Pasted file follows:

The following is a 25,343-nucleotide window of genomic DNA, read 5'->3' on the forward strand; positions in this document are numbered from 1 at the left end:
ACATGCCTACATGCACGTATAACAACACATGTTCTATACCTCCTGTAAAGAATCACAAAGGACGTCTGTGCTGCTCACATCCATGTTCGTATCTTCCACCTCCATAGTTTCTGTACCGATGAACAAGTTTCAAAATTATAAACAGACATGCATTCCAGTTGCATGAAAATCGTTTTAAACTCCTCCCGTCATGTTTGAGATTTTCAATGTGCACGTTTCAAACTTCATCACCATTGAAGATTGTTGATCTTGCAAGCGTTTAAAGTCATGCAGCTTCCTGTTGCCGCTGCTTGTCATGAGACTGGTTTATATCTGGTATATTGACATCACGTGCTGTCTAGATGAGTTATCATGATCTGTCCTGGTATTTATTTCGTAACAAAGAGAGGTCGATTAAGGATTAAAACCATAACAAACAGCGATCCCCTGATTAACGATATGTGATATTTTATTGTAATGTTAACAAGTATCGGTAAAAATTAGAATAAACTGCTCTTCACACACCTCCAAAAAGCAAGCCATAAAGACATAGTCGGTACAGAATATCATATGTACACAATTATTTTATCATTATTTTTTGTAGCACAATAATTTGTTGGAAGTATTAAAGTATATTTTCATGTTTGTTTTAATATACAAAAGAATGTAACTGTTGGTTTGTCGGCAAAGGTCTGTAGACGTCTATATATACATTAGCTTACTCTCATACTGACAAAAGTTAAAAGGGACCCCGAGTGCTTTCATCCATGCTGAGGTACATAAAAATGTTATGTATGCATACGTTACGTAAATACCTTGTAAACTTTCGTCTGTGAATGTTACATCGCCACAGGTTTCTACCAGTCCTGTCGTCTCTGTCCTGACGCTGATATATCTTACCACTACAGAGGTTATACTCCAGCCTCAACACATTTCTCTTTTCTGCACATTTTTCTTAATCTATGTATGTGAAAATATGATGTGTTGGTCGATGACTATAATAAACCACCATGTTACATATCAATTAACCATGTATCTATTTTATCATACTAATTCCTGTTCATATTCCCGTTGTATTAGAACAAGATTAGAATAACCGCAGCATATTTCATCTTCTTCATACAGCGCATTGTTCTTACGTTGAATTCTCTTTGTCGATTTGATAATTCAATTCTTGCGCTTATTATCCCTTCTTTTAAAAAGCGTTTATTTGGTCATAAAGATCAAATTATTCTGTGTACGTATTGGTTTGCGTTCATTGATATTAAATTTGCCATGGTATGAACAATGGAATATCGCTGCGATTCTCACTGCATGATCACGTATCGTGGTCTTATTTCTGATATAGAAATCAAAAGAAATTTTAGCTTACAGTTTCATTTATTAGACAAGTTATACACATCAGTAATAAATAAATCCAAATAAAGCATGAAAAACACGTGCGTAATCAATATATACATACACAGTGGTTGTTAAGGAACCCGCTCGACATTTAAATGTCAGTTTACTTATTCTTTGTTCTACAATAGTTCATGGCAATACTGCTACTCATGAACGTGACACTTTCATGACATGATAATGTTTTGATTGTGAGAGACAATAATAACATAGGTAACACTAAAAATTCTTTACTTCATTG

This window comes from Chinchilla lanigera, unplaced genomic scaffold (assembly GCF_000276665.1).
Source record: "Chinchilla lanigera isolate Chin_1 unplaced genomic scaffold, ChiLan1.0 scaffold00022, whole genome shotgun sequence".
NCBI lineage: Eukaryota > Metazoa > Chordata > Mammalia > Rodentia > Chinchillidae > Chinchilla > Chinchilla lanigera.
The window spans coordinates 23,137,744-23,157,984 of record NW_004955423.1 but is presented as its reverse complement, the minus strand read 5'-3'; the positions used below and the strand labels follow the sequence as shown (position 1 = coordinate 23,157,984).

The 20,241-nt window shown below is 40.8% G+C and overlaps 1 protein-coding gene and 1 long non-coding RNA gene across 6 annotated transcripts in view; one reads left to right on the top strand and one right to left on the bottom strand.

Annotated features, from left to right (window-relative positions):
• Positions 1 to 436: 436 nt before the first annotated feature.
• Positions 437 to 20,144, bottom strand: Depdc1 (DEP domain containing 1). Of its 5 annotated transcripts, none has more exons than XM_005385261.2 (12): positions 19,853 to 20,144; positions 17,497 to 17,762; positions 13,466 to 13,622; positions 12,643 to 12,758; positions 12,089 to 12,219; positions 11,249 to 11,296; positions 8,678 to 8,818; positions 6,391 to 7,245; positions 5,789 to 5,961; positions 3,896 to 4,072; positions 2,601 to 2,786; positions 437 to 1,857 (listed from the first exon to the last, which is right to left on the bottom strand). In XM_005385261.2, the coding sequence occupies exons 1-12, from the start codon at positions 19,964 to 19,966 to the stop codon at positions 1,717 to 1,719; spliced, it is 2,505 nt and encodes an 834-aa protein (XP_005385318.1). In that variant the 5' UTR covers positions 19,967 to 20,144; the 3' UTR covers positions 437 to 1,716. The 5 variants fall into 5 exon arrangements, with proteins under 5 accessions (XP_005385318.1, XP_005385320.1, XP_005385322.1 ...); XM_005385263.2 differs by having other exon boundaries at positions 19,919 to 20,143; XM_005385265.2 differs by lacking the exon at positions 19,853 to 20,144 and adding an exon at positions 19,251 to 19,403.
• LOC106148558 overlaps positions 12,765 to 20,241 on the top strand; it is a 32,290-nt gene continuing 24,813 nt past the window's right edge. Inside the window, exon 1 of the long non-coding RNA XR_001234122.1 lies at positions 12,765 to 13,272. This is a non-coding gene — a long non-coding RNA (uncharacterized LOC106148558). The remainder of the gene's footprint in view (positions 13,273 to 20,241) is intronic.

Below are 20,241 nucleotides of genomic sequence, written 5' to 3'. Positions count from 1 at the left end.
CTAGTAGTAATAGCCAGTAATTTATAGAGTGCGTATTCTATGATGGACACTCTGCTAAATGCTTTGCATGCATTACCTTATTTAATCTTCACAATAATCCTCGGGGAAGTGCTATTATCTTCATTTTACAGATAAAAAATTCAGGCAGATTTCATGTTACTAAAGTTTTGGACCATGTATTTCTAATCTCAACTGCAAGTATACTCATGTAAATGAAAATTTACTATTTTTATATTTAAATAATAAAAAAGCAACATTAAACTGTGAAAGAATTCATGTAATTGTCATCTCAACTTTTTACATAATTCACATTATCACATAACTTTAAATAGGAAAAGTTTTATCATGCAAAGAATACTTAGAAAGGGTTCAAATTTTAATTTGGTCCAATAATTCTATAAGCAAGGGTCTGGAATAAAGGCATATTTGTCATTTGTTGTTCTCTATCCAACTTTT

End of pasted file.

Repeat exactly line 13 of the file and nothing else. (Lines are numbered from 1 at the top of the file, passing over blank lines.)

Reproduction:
CTAGTAGTAATAGCCAGTAATTTATAGAGTGCGTATTCTATGATGGACACTCTGCTAAATGCTTTGCATGCATTACCTTATTTAATCTTCACAATAATCCTCGGGGAAGTGCTATTATCTTCATTTTACAGATAAAAAATTCAGGCAGATTTCATGTTACTAAAGTTTTGGACCATGTATTTCTAATCTCAACTGCAAGTATACTCATGTAAATGAAAATTTACTATTTTTATATTTAAATAATAAAAAAGCAACATTAAACTGTGAAAGAATTCATGTAATTGTCATCTCAACTTTTTACATAATTCACATTATCACATAACTTTAAATAGGAAAAGTTTTATCATGCAAAGAATACTTAGAAAGGGTTCAAATTTTAATTTGGTCCAATAATTCTATAAGCAAGGGTCTGGAATAAAGGCATATTTGTCATTTGTTGTTCTCTATCCAACTTTT